They really are a most interesting family of birds, close to the most ancient of living birds. Together with the ratites - the mostly large, flightless runners of the southern continents, emus, cassowaries, kiwis, rheas and ostriches (plus extinct moas and Madagascan elephant birds) - they comprise the grouping known as the Palaeognathae, 'ancient palates'. This refers to primitive palate characteristics which are more reminiscent of reptiles than other living birds. All other birds belong the 'other' grouping, the Neognathae. Some put the ratites and tinamous into separate orders, others insist they are all part of one order of very closely related birds.
A South American ratite; Darwins Rhea father and chicks, Torres del Paine NP, southern Chile.
Another reminder of the close relationship between rheas and tinamous is the breeding behaviour. Tinamou males call to attract females, one of whom mates with him and then leaves him with a clutch of eggs to brood on the ground,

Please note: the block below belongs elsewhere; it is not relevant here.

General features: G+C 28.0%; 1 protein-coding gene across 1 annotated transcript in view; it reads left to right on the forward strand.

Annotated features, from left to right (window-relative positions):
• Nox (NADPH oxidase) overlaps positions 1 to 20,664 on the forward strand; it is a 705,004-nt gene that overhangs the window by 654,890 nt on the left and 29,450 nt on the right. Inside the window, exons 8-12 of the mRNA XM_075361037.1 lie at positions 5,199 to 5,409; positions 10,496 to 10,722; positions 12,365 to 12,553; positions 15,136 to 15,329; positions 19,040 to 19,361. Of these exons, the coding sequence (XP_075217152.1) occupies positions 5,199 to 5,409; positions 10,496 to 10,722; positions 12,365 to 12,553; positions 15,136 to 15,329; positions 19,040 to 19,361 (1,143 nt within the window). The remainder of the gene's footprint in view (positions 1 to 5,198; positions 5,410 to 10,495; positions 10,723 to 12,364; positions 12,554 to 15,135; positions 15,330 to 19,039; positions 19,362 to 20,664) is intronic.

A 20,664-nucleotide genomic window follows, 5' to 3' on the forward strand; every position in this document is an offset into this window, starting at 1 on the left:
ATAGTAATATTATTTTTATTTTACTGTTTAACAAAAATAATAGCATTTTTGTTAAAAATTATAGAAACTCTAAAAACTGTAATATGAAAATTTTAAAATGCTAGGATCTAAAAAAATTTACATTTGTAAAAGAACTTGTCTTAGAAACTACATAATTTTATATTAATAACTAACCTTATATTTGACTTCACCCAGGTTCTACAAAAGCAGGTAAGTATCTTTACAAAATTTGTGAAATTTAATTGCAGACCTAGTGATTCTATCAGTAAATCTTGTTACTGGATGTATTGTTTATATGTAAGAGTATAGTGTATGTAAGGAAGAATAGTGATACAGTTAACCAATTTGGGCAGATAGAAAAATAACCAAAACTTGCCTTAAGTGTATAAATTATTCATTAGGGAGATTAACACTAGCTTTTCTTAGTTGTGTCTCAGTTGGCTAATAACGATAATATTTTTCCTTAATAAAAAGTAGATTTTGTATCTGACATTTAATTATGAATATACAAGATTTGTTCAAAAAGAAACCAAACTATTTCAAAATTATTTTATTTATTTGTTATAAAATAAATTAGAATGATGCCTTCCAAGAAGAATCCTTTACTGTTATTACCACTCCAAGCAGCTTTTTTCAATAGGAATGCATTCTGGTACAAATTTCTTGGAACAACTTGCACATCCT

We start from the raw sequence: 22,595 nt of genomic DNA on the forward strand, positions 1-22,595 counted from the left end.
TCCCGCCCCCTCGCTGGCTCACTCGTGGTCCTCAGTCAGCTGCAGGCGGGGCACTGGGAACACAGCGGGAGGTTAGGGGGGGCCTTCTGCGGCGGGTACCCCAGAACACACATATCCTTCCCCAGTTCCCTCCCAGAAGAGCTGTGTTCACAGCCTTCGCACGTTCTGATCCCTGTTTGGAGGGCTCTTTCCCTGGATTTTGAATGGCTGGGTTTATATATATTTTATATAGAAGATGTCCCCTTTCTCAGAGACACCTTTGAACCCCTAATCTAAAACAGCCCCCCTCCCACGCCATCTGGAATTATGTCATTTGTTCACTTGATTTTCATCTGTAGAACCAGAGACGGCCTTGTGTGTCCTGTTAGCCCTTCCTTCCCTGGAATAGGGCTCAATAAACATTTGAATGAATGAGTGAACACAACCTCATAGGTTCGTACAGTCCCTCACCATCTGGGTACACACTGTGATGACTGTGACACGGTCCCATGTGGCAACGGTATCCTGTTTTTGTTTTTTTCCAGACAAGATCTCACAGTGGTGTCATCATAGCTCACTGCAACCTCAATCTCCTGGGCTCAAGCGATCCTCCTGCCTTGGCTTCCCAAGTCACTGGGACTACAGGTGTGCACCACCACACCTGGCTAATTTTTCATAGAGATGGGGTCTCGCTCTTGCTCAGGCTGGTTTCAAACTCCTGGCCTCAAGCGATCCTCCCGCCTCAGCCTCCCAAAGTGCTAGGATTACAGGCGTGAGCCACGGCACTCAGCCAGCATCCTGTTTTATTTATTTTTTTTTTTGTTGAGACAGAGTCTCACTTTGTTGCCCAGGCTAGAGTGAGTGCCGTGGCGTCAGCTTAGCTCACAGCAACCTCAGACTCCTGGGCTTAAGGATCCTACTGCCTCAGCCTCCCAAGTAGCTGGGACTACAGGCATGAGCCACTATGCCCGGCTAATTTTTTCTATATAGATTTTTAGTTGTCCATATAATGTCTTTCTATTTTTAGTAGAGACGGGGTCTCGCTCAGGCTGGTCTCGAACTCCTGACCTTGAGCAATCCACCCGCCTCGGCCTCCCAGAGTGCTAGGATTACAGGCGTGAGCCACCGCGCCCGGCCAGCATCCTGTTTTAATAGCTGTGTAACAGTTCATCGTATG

while she goes off to find another male for another clutch. This is not identical to ratite breeding but is very similar.
The key difference between the two Palaeognathae groups is that the tinamous retain the keel on the breastbone, which is the anchor point for the great flight muscles, and can still fly, though reluctantly and inexpertly. It seems that the ratites broke away early from the tinamous and then diversified in the Gondwanan lands.

There are 47 tinamou species found throughout most of Central and South America, in pretty much every habitat type, but they are notoriously shy and skulking.